Prof. Dr. Wolfgang Baumeister is Director and Scientific Member at the Max Planck Institute of Biochemistry (since 1988), and Honorary Professor, Physics Dept., TU Munich (2000).
Prof. Dr. Wolfgang Baumeister - Director and Scientific Member at the Max Planck Institute of Biochemistry (since 1988), Honorary Professor, Physics Dept., TU Munich (2000); Wolfgang Baumeister has been honoured with numerous awards for his research including the Otto Warburg Medal of the German Society for Biochemistry and Molecular Biology (1998), the prize of the Geneva-based Louis-Jeantet Foundation for Medicine (2003), the Ernst Schering Prize (2006), the Schleiden Medal of the German Academy of Sciences Leopoldina (2005) and the Harvey Prize in Science and Technology of the Technion, Haifa (2005).
Cryoelectron microscopy offers the key to investigate the structure of large, complex and flexible protein assemblies in its natural environment in intact cells and in isolated form to the quasi-atomic level. The department of Wolfgang Baumeister (Molecular Structural Biology) pioneered and developed the method of cryo-electron tomography which enables the researchers to visualize macromolecular structures in a functional and close-to-native state in frozen-hydrated cells. By recording micrographs from different viewing angles and integrating them to a 3D image (tomogram) the researchers study the structure of macromolecular assemblies in prokaryotic cells and of eukaryotic cellular components such as the nuclear pore complex, the actin filament network, and the pre- and postsynaptic structures of neurons in situ.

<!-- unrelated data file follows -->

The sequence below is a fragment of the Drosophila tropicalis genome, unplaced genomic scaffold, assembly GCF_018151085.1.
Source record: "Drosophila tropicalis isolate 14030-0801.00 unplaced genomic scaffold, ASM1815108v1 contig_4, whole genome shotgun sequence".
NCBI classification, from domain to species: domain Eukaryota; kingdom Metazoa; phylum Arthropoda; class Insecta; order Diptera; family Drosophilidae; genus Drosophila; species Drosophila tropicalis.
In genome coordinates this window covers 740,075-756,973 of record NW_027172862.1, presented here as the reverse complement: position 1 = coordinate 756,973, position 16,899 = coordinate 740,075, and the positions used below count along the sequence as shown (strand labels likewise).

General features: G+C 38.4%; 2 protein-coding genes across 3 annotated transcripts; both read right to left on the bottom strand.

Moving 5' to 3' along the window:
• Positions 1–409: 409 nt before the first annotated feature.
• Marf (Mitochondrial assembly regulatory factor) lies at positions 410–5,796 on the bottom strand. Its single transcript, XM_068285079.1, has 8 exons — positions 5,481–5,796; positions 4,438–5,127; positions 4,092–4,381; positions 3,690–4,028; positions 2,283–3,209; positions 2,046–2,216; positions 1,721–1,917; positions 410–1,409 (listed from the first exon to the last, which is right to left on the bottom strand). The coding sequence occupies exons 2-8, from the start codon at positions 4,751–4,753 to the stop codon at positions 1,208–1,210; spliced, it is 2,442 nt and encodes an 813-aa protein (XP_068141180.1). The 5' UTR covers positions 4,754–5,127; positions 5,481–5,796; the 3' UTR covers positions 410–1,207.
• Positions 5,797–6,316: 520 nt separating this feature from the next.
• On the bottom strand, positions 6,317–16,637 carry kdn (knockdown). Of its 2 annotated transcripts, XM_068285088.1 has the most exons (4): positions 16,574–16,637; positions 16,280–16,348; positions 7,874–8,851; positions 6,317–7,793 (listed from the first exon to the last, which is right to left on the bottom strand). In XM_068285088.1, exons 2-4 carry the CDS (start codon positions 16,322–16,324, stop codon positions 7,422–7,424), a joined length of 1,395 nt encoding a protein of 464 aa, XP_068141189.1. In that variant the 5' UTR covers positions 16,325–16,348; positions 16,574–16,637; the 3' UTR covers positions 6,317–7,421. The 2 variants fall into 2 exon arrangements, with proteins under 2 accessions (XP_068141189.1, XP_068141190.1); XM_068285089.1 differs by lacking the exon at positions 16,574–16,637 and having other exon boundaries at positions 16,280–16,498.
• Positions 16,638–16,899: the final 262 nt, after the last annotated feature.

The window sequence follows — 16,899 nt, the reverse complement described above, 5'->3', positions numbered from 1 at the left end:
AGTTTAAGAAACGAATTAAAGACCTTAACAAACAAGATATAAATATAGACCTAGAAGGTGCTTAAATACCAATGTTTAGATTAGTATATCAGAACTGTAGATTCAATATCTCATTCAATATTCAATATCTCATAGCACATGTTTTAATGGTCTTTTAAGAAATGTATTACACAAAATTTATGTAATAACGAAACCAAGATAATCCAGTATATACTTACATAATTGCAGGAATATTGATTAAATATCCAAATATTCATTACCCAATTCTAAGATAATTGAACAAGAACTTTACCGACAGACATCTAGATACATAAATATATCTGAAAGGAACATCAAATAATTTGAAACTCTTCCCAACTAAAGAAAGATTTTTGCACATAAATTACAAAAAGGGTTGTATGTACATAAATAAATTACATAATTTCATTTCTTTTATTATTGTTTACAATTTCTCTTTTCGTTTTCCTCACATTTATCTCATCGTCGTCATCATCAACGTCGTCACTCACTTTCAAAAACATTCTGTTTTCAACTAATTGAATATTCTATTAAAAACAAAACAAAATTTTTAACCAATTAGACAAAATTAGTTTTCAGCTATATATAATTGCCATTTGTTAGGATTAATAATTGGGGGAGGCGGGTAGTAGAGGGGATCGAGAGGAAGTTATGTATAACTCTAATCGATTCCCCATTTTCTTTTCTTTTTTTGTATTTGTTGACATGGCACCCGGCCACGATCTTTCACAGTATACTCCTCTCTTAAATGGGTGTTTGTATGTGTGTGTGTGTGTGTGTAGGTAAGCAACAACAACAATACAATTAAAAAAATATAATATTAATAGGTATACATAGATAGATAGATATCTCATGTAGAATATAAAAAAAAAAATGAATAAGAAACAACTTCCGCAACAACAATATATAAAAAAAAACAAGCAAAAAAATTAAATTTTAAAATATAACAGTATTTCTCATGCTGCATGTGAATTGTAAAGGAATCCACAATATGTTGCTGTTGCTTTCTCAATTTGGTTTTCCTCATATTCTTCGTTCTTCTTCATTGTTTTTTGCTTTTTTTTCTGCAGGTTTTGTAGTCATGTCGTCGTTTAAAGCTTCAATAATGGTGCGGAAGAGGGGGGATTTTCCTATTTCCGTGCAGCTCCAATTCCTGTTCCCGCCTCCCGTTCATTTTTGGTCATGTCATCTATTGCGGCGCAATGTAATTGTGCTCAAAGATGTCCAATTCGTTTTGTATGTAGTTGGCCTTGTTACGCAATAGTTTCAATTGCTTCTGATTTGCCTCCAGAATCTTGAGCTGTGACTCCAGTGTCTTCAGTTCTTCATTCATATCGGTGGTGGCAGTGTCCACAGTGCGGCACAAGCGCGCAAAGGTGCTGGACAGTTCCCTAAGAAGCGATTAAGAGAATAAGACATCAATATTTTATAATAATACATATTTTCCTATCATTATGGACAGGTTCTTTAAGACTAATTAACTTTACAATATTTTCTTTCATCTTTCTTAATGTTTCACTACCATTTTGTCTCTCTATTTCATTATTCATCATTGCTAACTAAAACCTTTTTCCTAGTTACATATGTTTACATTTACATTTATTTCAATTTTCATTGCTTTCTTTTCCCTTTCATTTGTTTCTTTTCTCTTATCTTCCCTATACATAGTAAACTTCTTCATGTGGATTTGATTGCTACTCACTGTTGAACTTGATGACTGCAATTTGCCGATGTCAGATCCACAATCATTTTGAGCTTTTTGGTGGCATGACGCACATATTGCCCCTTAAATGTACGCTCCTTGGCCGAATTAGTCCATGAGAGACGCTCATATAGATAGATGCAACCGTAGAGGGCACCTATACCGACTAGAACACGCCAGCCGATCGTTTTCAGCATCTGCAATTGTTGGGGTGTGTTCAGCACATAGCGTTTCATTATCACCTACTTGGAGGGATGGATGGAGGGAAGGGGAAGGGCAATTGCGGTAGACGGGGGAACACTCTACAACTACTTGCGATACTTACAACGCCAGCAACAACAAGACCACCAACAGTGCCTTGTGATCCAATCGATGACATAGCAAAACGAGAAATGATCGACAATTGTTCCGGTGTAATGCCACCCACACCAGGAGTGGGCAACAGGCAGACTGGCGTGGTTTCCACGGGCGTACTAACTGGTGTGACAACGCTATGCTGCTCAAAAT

Max Planck Institute of Biochemistry
Proteins are the molecular building blocks and engines of the cell and are involved in almost all processes of life. The scientists at the Max Planck Institute of Biochemistry (MPIB) investigate the structure of proteins and how they function – from individual molecules up to whole organisms. With about 850 employees coming from 45 nations, the MPIB is one of the largest institutes within the Max Planck Society. In currently eight departments and about 25 research groups, scientists contribute to the newest findings in the areas of biochemistry, cell biology, structural biology, biophysics and molecular science.